Aquino stronger after Philippine polls

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Aquino
President Benigno Aquino III

Philippine President Benigno Aquino III secured big wins in mid-term elections seen as vital to his ambitious reform agenda. However, the success of graft-tainted rivals raised alarm.

Aquino won unprecedented control of the two chambers of Congress. Most crucial was control of the Senate, with Aquino allies on May 15 on track to win nine of 12 seats contested with 80 per cent of the votes counted to give the president a comfortable majority that would allow him to much more easily pass legislation.

Final Senate results are expected by late May 15.

Aquino won a landslide election victory in 2010 on a platform to fight corruption and improve the standard of governance, problems widely blamed for crushing poverty that most of the nation’s nearly 95 million people endure. He was widely credited at home and abroad for a successful start to the massive task, and he remains one of the most popular presidents in the country’s history.

However, his political opponents have noted that although the economy has expanded, job growth has been flat and poverty levels have not improved. His critics also say corruption remains endemic, particularly low-level graft that most directly affects the poor.

Furthermore, wins for a host of controversial candidates, including members of the Marcos clan and controversial former president Joseph Estrada, who is now the new mayor of Manila, underlined what critics said were the many problems still facing the Philippines’ young democracy.

 

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Reading Time: 1 minute

President Benigno Aquino III

Philippine President Benigno Aquino III secured big wins in mid-term elections seen as vital to his ambitious reform agenda. However, the success of graft-tainted rivals raised alarm.

Reading Time: 1 minute

Aquino
President Benigno Aquino III

Philippine President Benigno Aquino III secured big wins in mid-term elections seen as vital to his ambitious reform agenda. However, the success of graft-tainted rivals raised alarm.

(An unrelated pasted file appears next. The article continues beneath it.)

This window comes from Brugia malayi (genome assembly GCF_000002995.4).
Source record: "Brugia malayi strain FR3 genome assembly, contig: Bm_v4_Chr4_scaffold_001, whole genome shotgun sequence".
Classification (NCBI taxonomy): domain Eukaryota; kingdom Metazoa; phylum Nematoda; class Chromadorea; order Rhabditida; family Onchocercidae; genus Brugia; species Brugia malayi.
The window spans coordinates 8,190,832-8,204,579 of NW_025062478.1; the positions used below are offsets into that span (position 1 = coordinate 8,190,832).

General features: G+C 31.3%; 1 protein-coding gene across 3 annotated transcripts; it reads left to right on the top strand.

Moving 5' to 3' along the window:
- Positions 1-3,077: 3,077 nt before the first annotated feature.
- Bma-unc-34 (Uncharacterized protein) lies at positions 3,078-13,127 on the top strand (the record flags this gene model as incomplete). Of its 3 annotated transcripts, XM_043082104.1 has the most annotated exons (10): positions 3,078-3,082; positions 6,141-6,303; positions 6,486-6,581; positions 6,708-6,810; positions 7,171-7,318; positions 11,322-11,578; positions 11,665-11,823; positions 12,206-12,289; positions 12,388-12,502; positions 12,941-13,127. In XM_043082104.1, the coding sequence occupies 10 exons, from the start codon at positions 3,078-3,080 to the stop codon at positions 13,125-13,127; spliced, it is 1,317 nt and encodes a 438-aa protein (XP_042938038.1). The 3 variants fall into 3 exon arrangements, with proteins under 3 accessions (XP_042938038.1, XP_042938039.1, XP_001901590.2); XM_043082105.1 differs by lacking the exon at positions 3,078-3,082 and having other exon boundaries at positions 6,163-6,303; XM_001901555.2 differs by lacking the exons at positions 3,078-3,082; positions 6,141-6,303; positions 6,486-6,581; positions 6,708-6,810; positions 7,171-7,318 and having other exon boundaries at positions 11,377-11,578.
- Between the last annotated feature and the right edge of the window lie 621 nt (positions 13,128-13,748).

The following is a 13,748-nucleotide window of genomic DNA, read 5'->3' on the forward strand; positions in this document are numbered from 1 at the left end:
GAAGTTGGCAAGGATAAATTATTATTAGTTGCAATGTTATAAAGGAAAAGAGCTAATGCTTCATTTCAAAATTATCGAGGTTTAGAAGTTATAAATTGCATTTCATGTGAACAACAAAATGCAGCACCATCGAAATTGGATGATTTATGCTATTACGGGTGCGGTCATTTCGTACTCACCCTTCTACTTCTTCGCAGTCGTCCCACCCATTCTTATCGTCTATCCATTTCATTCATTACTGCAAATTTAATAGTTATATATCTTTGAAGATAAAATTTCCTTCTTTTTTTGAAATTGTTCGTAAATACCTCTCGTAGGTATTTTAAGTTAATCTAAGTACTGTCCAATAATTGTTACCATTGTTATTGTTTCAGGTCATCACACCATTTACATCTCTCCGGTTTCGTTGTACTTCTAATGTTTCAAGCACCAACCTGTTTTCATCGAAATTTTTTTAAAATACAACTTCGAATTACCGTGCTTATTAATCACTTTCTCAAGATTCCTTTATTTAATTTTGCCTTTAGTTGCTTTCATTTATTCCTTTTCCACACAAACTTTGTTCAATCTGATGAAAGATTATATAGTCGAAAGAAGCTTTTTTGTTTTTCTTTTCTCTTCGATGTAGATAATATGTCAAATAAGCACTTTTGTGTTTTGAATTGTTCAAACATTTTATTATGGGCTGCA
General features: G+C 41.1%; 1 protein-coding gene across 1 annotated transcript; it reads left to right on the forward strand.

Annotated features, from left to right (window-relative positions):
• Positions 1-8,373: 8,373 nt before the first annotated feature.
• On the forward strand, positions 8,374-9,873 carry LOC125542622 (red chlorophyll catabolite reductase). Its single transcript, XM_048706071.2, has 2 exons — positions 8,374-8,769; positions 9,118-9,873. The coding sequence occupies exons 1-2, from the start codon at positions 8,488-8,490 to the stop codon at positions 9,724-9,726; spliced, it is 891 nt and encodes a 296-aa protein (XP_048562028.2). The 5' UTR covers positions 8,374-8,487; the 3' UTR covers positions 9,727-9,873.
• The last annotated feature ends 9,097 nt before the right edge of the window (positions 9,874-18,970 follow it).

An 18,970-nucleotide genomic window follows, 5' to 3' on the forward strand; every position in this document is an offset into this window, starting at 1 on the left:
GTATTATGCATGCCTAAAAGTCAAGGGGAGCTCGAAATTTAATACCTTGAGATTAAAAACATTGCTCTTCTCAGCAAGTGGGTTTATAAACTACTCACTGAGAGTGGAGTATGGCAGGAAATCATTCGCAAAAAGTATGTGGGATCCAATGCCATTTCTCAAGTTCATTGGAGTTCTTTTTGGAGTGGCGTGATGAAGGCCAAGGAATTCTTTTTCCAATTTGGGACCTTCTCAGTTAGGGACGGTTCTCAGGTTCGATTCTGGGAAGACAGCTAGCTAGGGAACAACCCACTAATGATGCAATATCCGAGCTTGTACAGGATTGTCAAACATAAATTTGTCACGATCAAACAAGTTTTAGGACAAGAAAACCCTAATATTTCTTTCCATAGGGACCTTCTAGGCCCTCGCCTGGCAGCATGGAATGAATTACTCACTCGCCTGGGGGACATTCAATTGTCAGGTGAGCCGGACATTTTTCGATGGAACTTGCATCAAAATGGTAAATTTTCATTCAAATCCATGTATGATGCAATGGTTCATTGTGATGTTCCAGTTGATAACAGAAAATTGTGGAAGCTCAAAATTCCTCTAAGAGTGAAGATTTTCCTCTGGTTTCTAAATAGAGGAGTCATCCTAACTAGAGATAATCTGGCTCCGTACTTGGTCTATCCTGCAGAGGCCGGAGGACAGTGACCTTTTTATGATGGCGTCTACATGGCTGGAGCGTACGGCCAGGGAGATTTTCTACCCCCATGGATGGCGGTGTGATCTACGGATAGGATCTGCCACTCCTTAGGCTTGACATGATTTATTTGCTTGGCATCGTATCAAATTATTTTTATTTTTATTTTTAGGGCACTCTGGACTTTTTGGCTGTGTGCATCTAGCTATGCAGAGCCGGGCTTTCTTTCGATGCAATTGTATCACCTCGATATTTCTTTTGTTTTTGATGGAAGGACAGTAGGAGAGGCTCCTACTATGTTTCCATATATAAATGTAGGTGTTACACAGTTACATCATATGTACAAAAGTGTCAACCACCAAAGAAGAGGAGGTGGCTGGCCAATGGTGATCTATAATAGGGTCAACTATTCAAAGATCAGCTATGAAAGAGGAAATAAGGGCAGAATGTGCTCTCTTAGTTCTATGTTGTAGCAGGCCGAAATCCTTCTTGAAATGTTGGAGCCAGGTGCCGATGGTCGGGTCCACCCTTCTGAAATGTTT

Aquino won unprecedented control of the two chambers of Congress. Most crucial was control of the Senate, with Aquino allies on May 15 on track to win nine of 12 seats contested with 80 per cent of the votes counted to give the president a comfortable majority that would allow him to much more easily pass legislation.

Final Senate results are expected by late May 15.

Aquino won a landslide election victory in 2010 on a platform to fight corruption and improve the standard of governance, problems widely blamed for crushing poverty that most of the nation’s nearly 95 million people endure. He was widely credited at home and abroad for a successful start to the massive task, and he remains one of the most popular presidents in the country’s history.

However, his political opponents have noted that although the economy has expanded, job growth has been flat and poverty levels have not improved. His critics also say corruption remains endemic, particularly low-level graft that most directly affects the poor.

Furthermore, wins for a host of controversial candidates, including members of the Marcos clan and controversial former president Joseph Estrada, who is now the new mayor of Manila, underlined what critics said were the many problems still facing the Philippines’ young democracy.

 

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